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The SteelSeries Prime is a mouse you can trust. Coming from an illustrious manufacturer and rocking a solid 18K sensor, there’s nothing about this no-frills pointer that will let you down midst a tough play. However, its aggressive shape and price won’t suit everyone.


  • Solid 18K sensor
  • Professional look
  • “Crispy” mechanical optical switches


  • Won’t fit every hand
  • Software required for basic use
  • Priced slightly too high
  • Cable sticks out and is proprietary


  • UKRRP: £59.99

Key Features

  • Magneto-optical switchesIf you can’t click faster than light, this mouse won’t hold you back – and it feels pretty good, too
  • TrueMove Pro SensorThe 18,000 DPI isn’t the highest around, but it’s certainly up there
  • Lightweight designAt 69g, your wrists will thank you after a hard day of gaming


The SteelSeries Prime could be a reliable and sleek addition to anyone’s desk, but the asking price had me believing I should get a little more.

Part of a wider range of Prime peripherals, the SteelSeries Prime “precision esports gaming mouse” is a no-frills pointer offering solid specs and a trustworthy sensor. It’s the type of mouse you can pick up from a store shelf and know it will get the job done.

However, at £59.99 – and only available in black – the SteelSeries Prime is just a little too basic by today’s standards. Some will class its sleek looks and no-gimmicks design a breath of fresh air, but there’s a lot of competition at this price point with far more personality – including other SteelSeries mice such as the Rival 310. And, when there’s a sale on, the lighter and more comfortable Roccat Kone Pro.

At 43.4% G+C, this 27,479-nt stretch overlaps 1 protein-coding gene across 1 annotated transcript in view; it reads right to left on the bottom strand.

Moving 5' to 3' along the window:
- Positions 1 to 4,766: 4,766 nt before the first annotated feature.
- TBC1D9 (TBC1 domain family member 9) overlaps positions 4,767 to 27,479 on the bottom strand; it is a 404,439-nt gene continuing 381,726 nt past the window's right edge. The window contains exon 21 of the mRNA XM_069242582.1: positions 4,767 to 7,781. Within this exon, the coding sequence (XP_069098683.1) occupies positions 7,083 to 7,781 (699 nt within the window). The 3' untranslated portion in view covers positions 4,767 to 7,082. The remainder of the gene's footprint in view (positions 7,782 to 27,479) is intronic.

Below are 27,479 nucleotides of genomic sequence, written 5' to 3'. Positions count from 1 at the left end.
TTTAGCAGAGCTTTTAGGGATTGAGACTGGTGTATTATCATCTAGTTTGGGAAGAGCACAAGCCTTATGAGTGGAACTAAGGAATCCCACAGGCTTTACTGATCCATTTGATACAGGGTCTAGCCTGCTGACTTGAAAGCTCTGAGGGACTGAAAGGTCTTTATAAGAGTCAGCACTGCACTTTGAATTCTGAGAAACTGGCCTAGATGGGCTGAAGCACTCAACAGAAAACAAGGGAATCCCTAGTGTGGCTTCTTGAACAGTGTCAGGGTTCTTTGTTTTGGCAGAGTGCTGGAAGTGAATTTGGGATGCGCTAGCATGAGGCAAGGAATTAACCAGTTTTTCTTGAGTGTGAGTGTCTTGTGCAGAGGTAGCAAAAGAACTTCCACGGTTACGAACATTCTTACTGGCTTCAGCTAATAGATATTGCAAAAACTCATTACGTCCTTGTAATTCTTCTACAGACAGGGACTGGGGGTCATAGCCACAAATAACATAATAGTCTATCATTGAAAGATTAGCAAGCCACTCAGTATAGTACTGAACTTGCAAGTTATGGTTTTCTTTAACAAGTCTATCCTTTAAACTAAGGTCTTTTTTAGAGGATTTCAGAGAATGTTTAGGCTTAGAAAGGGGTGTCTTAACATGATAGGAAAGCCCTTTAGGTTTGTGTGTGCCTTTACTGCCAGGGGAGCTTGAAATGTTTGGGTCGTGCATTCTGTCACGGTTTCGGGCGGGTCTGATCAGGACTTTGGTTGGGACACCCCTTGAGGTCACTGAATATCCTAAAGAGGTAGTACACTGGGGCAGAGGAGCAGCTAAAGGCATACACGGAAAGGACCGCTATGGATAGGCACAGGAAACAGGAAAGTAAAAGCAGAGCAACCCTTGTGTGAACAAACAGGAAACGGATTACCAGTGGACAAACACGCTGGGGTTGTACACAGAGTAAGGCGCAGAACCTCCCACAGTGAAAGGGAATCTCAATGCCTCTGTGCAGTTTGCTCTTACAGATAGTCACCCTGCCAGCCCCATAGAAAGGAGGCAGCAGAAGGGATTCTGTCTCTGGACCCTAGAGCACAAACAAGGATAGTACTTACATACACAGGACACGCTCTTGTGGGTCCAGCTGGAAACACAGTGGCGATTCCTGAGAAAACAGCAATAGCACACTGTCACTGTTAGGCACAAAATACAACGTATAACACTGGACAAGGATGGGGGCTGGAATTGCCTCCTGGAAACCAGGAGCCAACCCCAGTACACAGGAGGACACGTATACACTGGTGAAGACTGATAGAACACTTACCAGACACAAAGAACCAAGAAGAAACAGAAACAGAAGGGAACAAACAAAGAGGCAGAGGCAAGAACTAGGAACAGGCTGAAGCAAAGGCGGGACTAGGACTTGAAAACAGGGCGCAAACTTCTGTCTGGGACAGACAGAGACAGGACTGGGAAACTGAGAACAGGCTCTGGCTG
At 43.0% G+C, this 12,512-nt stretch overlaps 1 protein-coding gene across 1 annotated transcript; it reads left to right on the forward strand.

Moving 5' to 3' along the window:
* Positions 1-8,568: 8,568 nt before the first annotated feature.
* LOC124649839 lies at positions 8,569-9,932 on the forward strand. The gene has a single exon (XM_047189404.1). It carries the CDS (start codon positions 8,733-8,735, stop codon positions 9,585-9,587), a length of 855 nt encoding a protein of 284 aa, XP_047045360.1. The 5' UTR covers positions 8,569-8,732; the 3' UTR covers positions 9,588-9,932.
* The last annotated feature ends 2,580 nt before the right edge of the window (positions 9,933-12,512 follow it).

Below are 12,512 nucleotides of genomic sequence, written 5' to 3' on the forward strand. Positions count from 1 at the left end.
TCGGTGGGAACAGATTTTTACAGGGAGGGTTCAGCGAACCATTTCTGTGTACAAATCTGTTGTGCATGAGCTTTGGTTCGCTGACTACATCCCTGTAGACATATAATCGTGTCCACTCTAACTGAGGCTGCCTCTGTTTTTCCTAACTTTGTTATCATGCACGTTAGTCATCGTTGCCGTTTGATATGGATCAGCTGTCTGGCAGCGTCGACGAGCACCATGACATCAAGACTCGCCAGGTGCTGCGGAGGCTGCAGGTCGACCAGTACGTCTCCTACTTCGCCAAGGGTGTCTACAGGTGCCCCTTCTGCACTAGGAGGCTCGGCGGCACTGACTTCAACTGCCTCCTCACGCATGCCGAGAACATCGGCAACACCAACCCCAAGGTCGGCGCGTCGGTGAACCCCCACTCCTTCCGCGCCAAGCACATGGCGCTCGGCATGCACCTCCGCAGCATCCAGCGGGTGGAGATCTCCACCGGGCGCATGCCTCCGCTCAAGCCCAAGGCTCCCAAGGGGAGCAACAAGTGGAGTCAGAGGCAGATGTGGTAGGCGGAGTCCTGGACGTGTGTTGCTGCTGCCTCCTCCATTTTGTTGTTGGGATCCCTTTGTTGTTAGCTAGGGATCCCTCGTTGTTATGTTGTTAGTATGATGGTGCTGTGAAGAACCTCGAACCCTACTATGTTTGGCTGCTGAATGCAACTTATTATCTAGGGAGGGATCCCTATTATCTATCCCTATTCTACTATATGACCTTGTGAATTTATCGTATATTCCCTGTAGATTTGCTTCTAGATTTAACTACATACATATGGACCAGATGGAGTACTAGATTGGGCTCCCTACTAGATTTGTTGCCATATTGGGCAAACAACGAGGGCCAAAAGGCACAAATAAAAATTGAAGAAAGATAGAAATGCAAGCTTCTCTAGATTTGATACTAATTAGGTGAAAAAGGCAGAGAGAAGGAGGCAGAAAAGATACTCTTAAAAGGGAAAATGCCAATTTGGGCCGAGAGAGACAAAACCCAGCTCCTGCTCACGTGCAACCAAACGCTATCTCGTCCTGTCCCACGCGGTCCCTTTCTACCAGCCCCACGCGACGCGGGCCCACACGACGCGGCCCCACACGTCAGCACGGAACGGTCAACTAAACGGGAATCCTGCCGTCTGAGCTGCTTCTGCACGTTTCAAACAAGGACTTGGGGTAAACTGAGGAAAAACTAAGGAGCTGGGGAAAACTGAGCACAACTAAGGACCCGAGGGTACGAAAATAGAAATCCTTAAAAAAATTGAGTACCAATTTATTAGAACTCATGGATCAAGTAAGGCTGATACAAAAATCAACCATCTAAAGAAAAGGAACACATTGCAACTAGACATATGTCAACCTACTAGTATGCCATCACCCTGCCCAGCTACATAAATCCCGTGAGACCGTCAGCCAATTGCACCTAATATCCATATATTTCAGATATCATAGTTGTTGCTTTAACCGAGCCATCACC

• Sleek and stylish matte-black finish
  • Aggressively round chassis commands a particular grip
  • Soft, subtle single-zone RGB

At £59.99, the SteelSeries Prime sits in the middle of the popular peripheral maker’s catalogue of premium gaming mice. It’s understandably less expensive than the Rival 710 with its on-board OLED screen, but it’s also just as expensive as the legendary Aerox 3. And therein lies a complicated sales pitch for the new PC gamer on the block.

At first glance, the reason for its price point isn’t particularly clear. The SteelSeries Prime gives off the impression of a barebones mouse: a pointer that doesn’t sell itself with industry buzzwords on the front of the box, trusting that its professional design will speak for itself.

Its sleek and lightly textured matte-black chassis certainly has an air of quality about it – you won’t be outed as a big nerd in a banking boardroom with this one – but it doesn’t do much to stand out on a shelf of competitively priced brands. Oh, and the removable 210mm wire juts out quite a bit more than I’d like.

SteelSeries Prime

The Prime is a rugged piece of kit. It’s lightweight and feels appropriately empty. I’d wager it could survive being kicked across the street once or twice, so it should be alright in your bag. Just be sure to remove the 2.1m wire. It juts out to a point where wiggling the braided tether results in a nervous creak.

The moderately deep thumb ridge bottoms out right beneath the two tiny side buttons. It’s slightly taller at the top than most mice, tapering off with barely noticeable grooves into which your main two digits can nestle, but it leaves no such luxury for your final two fingers.

In practice, I found it relatively uncomfortable for my heavy palm grip. The sharper right side put a bit too much pressure onto my knuckles, but a slightly relaxed hybrid claw performed a little better. It certainly won’t be for everyone.


  • Reliable 18K DPI TrueMove Pro sensor
  • Zero tracking issues on various surfaces, including glass
  • Independently customizable acceleration and deceleration speeds

The SteelSeries Prime is a solid performer. The TrueMove Pro sensor briefly mentioned on the side of the box never missed a beat in the weeks I used it for work and play. Flipping between both Destiny 2 and Fortnite presented no immediately noticeable issues to my aim, and hard-pressing two dozen buttons pushed tightly together in Final Fantasy XIV wasn’t an issue, either.